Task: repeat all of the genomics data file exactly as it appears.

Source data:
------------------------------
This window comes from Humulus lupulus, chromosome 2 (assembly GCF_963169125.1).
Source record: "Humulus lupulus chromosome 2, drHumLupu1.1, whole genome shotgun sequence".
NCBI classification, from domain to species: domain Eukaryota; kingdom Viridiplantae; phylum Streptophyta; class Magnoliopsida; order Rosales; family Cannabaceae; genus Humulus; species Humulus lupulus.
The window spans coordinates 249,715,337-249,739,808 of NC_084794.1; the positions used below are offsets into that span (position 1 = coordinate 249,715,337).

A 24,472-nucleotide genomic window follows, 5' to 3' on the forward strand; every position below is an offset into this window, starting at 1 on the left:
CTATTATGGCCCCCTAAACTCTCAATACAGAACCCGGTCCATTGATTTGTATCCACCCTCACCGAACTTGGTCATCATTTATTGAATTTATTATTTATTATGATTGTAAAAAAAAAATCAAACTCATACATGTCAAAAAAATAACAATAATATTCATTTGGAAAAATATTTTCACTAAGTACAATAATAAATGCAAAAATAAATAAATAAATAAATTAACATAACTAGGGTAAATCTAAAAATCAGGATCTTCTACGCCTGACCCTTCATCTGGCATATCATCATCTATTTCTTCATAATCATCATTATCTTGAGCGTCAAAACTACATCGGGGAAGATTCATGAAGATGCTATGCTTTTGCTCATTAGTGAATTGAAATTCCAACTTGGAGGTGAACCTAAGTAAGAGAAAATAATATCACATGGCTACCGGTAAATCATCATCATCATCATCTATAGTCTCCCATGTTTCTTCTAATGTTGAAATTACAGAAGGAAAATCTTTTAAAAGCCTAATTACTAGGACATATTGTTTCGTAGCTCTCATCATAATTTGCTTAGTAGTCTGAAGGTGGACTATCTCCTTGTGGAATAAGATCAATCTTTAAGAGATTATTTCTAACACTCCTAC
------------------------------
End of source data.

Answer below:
This window comes from Humulus lupulus, chromosome 2 (assembly GCF_963169125.1).
Source record: "Humulus lupulus chromosome 2, drHumLupu1.1, whole genome shotgun sequence".
NCBI classification, from domain to species: domain Eukaryota; kingdom Viridiplantae; phylum Streptophyta; class Magnoliopsida; order Rosales; family Cannabaceae; genus Humulus; species Humulus lupulus.
The window spans coordinates 249,715,337-249,739,808 of NC_084794.1; the positions used below are offsets into that span (position 1 = coordinate 249,715,337).

A 24,472-nucleotide genomic window follows, 5' to 3' on the forward strand; every position below is an offset into this window, starting at 1 on the left:
CTATTATGGCCCCCTAAACTCTCAATACAGAACCCGGTCCATTGATTTGTATCCACCCTCACCGAACTTGGTCATCATTTATTGAATTTATTATTTATTATGATTGTAAAAAAAAAATCAAACTCATACATGTCAAAAAAATAACAATAATATTCATTTGGAAAAATATTTTCACTAAGTACAATAATAAATGCAAAAATAAATAAATAAATAAATTAACATAACTAGGGTAAATCTAAAAATCAGGATCTTCTACGCCTGACCCTTCATCTGGCATATCATCATCTATTTCTTCATAATCATCATTATCTTGAGCGTCAAAACTACATCGGGGAAGATTCATGAAGATGCTATGCTTTTGCTCATTAGTGAATTGAAATTCCAACTTGGAGGTGAACCTAAGTAAGAGAAAATAATATCACATGGCTACCGGTAAATCATCATCATCATCATCTATAGTCTCCCATGTTTCTTCTAATGTTGAAATTACAGAAGGAAAATCTTTTAAAAGCCTAATTACTAGGACATATTGTTTCGTAGCTCTCATCATAATTTGCTTAGTAGTCTGAAGGTGGACTATCTCCTTGTGGAATAAGATCAATCTTTAAGAGATTATTTCTAACACTCCTAC